So here I would have to diverge a bit from Srila Prabhupada and state that Christian personalism may be in many instances superior to a Vedic impersonalism. What good is knowing who Krishna is if you end up an atheist, and think that I am God, this rock is God, Vishnu is God, etc? It’s all in the end transitory illusion, a hiccup in the unconscious tumult of material flux. It may be that thinking of Jesus as the Only-Begotten Son and Word of God is inferior to this Hindu atheism, but can it not be argued that at this point you’re just scraping the bottom of the barrel?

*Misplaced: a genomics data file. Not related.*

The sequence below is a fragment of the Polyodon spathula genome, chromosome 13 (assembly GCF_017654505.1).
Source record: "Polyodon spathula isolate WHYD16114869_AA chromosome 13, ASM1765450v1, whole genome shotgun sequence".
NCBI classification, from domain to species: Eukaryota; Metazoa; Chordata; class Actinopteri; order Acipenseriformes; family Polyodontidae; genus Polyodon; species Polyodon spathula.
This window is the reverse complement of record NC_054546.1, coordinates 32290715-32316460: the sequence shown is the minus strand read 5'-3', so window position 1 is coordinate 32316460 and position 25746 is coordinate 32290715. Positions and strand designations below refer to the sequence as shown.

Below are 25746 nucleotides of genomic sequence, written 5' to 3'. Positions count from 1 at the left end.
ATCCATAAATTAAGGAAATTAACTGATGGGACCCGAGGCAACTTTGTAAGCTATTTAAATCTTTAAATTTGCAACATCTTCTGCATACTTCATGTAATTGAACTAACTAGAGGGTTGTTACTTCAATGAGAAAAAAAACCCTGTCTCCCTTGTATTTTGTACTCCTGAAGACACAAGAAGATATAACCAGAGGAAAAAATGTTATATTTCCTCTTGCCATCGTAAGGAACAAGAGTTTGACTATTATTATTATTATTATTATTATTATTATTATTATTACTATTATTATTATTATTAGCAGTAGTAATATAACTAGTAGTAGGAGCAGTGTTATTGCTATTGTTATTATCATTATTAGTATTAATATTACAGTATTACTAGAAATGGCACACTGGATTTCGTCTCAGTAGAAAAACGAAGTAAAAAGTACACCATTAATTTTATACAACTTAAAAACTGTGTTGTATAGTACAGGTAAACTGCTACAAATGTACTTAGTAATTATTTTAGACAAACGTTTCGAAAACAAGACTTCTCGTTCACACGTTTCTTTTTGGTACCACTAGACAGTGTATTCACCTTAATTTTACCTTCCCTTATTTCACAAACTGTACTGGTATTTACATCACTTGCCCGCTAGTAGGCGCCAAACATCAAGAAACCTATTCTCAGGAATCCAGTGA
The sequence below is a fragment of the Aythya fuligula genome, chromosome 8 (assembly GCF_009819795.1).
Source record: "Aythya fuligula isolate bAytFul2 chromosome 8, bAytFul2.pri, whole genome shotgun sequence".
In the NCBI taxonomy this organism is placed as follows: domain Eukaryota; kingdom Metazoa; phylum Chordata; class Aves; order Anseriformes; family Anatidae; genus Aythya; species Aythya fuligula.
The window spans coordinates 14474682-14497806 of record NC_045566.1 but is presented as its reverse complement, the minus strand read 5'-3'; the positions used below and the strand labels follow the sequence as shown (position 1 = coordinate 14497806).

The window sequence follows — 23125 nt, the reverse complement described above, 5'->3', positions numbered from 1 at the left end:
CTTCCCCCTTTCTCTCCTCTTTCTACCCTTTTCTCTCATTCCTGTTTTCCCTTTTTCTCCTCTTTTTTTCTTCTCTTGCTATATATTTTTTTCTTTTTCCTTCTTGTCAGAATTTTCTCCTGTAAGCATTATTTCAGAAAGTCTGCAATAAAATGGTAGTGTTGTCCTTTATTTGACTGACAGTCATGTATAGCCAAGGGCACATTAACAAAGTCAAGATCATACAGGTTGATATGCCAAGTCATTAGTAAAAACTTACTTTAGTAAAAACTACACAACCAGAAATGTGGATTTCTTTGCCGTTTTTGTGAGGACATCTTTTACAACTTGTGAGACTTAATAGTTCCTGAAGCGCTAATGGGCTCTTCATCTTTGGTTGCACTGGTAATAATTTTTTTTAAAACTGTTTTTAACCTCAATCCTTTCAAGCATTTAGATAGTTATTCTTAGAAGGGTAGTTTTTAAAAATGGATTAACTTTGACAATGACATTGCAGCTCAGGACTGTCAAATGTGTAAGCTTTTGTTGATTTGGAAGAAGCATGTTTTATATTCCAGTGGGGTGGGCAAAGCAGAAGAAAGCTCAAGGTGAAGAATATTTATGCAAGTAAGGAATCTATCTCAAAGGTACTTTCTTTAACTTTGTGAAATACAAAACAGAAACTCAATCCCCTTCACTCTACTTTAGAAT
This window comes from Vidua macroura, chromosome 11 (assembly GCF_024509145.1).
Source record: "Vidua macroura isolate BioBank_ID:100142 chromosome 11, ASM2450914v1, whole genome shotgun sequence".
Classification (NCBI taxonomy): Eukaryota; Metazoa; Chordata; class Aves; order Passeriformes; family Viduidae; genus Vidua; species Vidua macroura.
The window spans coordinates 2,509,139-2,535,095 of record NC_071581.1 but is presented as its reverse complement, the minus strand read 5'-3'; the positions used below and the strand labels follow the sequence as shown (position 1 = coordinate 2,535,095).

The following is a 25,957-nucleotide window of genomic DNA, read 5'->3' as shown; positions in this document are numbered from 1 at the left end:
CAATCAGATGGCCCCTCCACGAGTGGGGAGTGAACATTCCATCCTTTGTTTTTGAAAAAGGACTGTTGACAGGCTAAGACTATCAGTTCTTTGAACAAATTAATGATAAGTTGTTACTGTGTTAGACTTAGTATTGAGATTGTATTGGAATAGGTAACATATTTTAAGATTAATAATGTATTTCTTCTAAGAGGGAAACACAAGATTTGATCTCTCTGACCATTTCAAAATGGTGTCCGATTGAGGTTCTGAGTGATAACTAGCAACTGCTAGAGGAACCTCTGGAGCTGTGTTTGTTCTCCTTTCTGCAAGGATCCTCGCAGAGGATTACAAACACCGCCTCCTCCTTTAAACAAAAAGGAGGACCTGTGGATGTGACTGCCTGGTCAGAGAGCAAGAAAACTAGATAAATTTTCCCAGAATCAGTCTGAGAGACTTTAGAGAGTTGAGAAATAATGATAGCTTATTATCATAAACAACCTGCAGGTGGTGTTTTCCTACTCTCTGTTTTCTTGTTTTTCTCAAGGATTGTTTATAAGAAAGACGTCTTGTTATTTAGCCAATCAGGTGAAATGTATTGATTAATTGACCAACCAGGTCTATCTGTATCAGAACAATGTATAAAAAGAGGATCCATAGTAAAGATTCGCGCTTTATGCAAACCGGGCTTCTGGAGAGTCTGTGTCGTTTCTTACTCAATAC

The speakers in the podcast infer a similar point when talking about karma-kanda, a system of punishment and reward described in the Vedas and related literature. The Vedas assign certain rituals and behaviors that can either take one up into the heavens or lead one down into the deepest hells should one fail to observe them. When one speaks of “Heaven” in Hinduism, one has to ask, “which one?” The issue is that in mainstream Hinduism, there is often the idea of getting out of the cycle of birth and death (samsara), but often it is mixed into the idea of reward for good actions and punishment for bad ones. For the Vaishnava, all of these are still material destinies: the real liberation is to get out of the material cycle entirely, beyond punishment and reward for fruitive action. This is where devotional service comes in, or bhakti yoga, and the only one who can award this ultimate liberation is He who is above the modes of material nature: Bhagavan – the Supreme Personality of Godhead. And for us Hare Krishnas that is, of course, Krishna. The abode of Vishnu / Narayana / Krishna is above the three modes of material nature, the cycle of birth and death, and all inferior material heavens. This is Vaikuntha, or Goloka Vrindavan, depending on one’s inclinations.